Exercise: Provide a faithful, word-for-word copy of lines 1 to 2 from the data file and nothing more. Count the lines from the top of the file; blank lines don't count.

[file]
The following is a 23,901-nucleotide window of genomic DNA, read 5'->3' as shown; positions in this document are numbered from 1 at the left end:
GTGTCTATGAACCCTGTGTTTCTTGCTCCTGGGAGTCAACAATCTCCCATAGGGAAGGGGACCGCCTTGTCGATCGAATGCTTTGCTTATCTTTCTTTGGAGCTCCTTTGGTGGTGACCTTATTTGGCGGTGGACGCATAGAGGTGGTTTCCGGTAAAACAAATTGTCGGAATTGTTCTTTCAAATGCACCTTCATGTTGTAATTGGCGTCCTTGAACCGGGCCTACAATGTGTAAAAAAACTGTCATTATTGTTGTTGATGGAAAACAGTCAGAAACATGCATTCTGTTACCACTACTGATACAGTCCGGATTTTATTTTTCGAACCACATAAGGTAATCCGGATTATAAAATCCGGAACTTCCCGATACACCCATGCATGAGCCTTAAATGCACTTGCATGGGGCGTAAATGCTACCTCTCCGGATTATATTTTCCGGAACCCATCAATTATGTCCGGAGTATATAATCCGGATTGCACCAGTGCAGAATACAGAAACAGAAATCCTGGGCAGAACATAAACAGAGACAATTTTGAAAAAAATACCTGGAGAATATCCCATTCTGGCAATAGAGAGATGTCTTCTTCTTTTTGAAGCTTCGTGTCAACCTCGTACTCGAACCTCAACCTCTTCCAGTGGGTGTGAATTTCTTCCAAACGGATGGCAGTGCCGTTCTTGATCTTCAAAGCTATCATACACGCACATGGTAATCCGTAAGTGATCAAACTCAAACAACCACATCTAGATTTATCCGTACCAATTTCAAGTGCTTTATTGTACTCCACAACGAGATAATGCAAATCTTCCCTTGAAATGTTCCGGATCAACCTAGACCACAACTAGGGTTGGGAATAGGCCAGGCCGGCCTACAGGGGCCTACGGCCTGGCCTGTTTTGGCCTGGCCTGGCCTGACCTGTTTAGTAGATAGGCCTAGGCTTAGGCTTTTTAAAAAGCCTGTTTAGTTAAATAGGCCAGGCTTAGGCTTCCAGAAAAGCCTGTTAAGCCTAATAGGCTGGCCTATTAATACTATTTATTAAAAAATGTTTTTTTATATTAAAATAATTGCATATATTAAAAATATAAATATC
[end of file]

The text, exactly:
The following is a 23,901-nucleotide window of genomic DNA, read 5'->3' as shown; positions in this document are numbered from 1 at the left end:
GTGTCTATGAACCCTGTGTTTCTTGCTCCTGGGAGTCAACAATCTCCCATAGGGAAGGGGACCGCCTTGTCGATCGAATGCTTTGCTTATCTTTCTTTGGAGCTCCTTTGGTGGTGACCTTATTTGGCGGTGGACGCATAGAGGTGGTTTCCGGTAAAACAAATTGTCGGAATTGTTCTTTCAAATGCACCTTCATGTTGTAATTGGCGTCCTTGAACCGGGCCTACAATGTGTAAAAAAACTGTCATTATTGTTGTTGATGGAAAACAGTCAGAAACATGCATTCTGTTACCACTACTGATACAGTCCGGATTTTATTTTTCGAACCACATAAGGTAATCCGGATTATAAAATCCGGAACTTCCCGATACACCCATGCATGAGCCTTAAATGCACTTGCATGGGGCGTAAATGCTACCTCTCCGGATTATATTTTCCGGAACCCATCAATTATGTCCGGAGTATATAATCCGGATTGCACCAGTGCAGAATACAGAAACAGAAATCCTGGGCAGAACATAAACAGAGACAATTTTGAAAAAAATACCTGGAGAATATCCCATTCTGGCAATAGAGAGATGTCTTCTTCTTTTTGAAGCTTCGTGTCAACCTCGTACTCGAACCTCAACCTCTTCCAGTGGGTGTGAATTTCTTCCAAACGGATGGCAGTGCCGTTCTTGATCTTCAAAGCTATCATACACGCACATGGTAATCCGTAAGTGATCAAACTCAAACAACCACATCTAGATTTATCCGTACCAATTTCAAGTGCTTTATTGTACTCCACAACGAGATAATGCAAATCTTCCCTTGAAATGTTCCGGATCAACCTAGACCACAACTAGGGTTGGGAATAGGCCAGGCCGGCCTACAGGGGCCTACGGCCTGGCCTGTTTTGGCCTGGCCTGGCCTGACCTGTTTAGTAGATAGGCCTAGGCTTAGGCTTTTTAAAAAGCCTGTTTAGTTAAATAGGCCAGGCTTAGGCTTCCAGAAAAGCCTGTTAAGCCTAATAGGCTGGCCTATTAATACTATTTATTAAAAAATGTTTTTTTATATTAAAATAATTGCATATATTAAAAATATAAATATC